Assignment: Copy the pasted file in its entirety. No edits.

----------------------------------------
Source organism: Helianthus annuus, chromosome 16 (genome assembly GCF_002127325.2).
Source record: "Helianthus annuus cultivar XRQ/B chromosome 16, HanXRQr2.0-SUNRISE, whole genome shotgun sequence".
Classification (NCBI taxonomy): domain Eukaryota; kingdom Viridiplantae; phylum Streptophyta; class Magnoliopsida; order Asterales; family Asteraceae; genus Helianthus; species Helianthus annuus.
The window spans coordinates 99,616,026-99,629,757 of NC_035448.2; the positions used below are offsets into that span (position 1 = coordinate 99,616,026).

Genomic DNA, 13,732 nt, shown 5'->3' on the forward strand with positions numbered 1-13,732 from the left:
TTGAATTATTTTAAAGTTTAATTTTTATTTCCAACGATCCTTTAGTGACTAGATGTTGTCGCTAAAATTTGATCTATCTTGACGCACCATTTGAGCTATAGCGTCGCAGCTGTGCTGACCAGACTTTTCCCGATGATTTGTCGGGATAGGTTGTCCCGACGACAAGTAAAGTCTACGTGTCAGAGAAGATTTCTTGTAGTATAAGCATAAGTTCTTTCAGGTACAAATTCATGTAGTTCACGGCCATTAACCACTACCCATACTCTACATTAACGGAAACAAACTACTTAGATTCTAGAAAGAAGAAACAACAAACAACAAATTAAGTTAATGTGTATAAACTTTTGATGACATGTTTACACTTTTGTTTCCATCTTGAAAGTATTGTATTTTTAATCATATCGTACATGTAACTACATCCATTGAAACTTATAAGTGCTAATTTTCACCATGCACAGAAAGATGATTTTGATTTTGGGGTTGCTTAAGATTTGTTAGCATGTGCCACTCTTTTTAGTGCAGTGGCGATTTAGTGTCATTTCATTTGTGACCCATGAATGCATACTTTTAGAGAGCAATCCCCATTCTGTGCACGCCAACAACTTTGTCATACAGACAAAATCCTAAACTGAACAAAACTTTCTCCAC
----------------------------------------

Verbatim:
Source organism: Helianthus annuus, chromosome 16 (genome assembly GCF_002127325.2).
Source record: "Helianthus annuus cultivar XRQ/B chromosome 16, HanXRQr2.0-SUNRISE, whole genome shotgun sequence".
Classification (NCBI taxonomy): domain Eukaryota; kingdom Viridiplantae; phylum Streptophyta; class Magnoliopsida; order Asterales; family Asteraceae; genus Helianthus; species Helianthus annuus.
The window spans coordinates 99,616,026-99,629,757 of NC_035448.2; the positions used below are offsets into that span (position 1 = coordinate 99,616,026).

Genomic DNA, 13,732 nt, shown 5'->3' on the forward strand with positions numbered 1-13,732 from the left:
TTGAATTATTTTAAAGTTTAATTTTTATTTCCAACGATCCTTTAGTGACTAGATGTTGTCGCTAAAATTTGATCTATCTTGACGCACCATTTGAGCTATAGCGTCGCAGCTGTGCTGACCAGACTTTTCCCGATGATTTGTCGGGATAGGTTGTCCCGACGACAAGTAAAGTCTACGTGTCAGAGAAGATTTCTTGTAGTATAAGCATAAGTTCTTTCAGGTACAAATTCATGTAGTTCACGGCCATTAACCACTACCCATACTCTACATTAACGGAAACAAACTACTTAGATTCTAGAAAGAAGAAACAACAAACAACAAATTAAGTTAATGTGTATAAACTTTTGATGACATGTTTACACTTTTGTTTCCATCTTGAAAGTATTGTATTTTTAATCATATCGTACATGTAACTACATCCATTGAAACTTATAAGTGCTAATTTTCACCATGCACAGAAAGATGATTTTGATTTTGGGGTTGCTTAAGATTTGTTAGCATGTGCCACTCTTTTTAGTGCAGTGGCGATTTAGTGTCATTTCATTTGTGACCCATGAATGCATACTTTTAGAGAGCAATCCCCATTCTGTGCACGCCAACAACTTTGTCATACAGACAAAATCCTAAACTGAACAAAACTTTCTCCAC